When it came to the actual paintjob, the black armour was a concern, obviously: Use dark grey as a base colour, and the armour wouldn’t end up looking black. Use pure black and it would look as though I’d forgotten to paint that area. In the end, I mostly played it by ear and combined edge highlighting with a bit of sponge weathering — carefully and selectively sponging on some Leadbelcher added visual texture to the armour and also had the added benefit of drawing the eye away from my sloppy line work ๐Ÿ˜‰

During the painting process, Jeff Vader’s Deathwatch Marines were an invaluable source: There’s one older pre-primaris model and one guy converted from one of the new models. and I kept looking at these for reference while painting. Now I’ll never be ableย to paint like Jeff Vader – not by a long shot – but having the inspiration there was a huge help, indeed!

Speaking of Jeff Vader, I also nicked another idea from him: A while ago, he mentioned that he was using an ultra thin pigment liner for some of the symbols and freehands on his models, and after unsuccessfully experimenting with several pens, I ended up getting the one he had recommended, a Staedtler 0,05 mm pigment liner:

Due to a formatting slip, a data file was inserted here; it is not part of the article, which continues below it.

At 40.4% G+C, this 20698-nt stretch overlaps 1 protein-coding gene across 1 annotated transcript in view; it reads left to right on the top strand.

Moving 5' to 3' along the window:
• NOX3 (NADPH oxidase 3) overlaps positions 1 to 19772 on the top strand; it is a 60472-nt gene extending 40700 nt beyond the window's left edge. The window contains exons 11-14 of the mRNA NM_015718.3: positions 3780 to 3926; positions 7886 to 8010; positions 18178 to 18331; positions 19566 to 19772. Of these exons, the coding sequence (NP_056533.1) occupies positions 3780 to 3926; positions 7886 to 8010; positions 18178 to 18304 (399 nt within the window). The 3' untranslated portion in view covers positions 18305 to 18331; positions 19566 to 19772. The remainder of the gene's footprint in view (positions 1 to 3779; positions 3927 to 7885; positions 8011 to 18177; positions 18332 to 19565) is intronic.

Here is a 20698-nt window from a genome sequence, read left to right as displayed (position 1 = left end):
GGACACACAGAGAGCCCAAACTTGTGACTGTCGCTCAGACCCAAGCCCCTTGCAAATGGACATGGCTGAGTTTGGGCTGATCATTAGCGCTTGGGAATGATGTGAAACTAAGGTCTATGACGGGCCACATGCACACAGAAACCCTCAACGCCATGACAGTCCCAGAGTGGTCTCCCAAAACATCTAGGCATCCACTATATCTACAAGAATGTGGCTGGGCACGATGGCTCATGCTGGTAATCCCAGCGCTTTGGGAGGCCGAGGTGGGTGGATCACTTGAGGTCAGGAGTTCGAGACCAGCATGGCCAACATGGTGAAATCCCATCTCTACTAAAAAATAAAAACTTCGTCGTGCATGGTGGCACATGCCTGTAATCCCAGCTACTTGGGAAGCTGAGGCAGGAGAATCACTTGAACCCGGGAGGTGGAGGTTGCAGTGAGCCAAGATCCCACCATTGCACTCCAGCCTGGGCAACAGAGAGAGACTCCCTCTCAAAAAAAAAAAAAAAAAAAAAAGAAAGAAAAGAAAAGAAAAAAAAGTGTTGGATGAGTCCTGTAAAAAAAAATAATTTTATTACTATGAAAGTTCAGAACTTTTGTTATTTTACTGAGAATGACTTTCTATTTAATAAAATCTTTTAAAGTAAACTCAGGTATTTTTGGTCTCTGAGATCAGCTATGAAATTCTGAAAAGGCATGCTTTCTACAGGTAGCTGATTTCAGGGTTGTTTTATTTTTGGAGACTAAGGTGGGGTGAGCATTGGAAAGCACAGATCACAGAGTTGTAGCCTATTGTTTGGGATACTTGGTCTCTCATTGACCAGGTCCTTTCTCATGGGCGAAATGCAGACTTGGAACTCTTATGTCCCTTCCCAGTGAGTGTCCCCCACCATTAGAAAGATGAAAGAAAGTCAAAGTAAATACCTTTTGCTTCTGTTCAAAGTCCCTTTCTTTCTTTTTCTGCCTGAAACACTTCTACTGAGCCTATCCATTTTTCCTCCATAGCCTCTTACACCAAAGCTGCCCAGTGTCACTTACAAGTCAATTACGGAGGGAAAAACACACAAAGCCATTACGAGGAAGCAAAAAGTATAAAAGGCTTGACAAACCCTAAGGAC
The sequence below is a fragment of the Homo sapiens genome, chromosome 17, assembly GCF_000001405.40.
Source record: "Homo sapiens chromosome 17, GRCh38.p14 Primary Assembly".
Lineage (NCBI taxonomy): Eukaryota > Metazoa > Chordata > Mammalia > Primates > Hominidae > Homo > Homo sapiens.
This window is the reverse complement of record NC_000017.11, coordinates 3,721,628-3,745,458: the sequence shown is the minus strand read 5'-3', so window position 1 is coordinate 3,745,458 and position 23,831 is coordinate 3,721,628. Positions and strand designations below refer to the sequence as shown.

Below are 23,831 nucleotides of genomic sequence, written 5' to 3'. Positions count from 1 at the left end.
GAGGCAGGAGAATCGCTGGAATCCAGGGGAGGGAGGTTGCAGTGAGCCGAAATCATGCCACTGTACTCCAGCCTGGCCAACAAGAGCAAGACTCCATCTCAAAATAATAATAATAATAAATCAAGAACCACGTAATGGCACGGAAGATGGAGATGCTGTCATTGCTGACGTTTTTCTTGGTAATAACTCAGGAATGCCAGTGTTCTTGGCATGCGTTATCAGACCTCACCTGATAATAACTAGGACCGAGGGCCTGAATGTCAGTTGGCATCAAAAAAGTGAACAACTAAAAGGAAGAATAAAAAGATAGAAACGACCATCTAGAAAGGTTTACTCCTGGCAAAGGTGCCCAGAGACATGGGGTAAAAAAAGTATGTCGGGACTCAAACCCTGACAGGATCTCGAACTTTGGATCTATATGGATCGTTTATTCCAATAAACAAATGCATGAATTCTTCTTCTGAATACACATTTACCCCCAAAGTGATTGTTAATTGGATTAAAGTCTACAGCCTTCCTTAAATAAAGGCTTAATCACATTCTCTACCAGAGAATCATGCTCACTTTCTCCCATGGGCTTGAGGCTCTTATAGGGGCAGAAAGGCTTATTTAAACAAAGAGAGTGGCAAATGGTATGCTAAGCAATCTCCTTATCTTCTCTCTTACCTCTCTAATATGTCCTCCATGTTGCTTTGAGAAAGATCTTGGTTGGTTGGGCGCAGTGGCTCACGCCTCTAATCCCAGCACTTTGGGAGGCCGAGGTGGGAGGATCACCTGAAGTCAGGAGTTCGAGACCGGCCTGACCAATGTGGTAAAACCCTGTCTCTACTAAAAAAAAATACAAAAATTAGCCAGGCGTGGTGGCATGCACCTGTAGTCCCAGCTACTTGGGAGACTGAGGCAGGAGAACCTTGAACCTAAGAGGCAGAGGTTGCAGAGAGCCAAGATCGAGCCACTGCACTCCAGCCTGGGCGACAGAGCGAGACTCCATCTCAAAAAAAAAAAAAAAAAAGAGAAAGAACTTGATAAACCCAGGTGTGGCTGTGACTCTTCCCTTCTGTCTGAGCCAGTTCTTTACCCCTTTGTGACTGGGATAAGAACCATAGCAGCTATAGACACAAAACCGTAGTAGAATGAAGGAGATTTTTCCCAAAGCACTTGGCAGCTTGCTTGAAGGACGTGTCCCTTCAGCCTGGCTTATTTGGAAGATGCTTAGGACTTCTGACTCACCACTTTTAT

The tip is so thin that it’s really easy to add rather elaborate designs to your models. The ink is also waterproof — although I found that it’s really easy to rub off with your fingers, so I added a layer of thinned sepia glaze on top to seal the ink.

As my first proper experiment with this new tool, I carefully drew an Inquisition symbol onto the model’s right kneepad and also added the tri-barred ][ around the skull on the tilt plate. The pigment liner is also an awesome tool for adding fine script to purity seals!

Anyway, here’s what the mostly finished model looked like at this point:

When it came to basing the model, I decided to go with something pretty simple that would fit the lion’s share of my INQ28 collection (i.e. brownish and slightly underhive-y). I also wanted to include some Xenos related touches. Now for an Ultramarine, what would be more appropriate than some Tyranid remains, right? Good thing the new Citadel Skulls kit features lots and lots of beautiful gaunt skulls, among others — I may not be all that interested in Tyranids as a faction (the creepy awesomeness of Genestealer Cults notwithstanding), but I do love those gaunt skulls! The tip of a Termagaunt weapon was also added to the base to represent something glistening and Gigeresque.

So, without further ado, here’s the finished Watch-Brother:



Arcturus Diomedes

Brother of the Deathwatch
originally of the Ultramarines

This was my first experience with painting a Primaris, and I have to agree with the prevailing opinion I’ve seen online: These guys are pretty fun to paint! I am also really chuffed with how the model has turned out!

Here he is next to my first truescale Marine, Praetor Janus Auriga of the Golden Legion: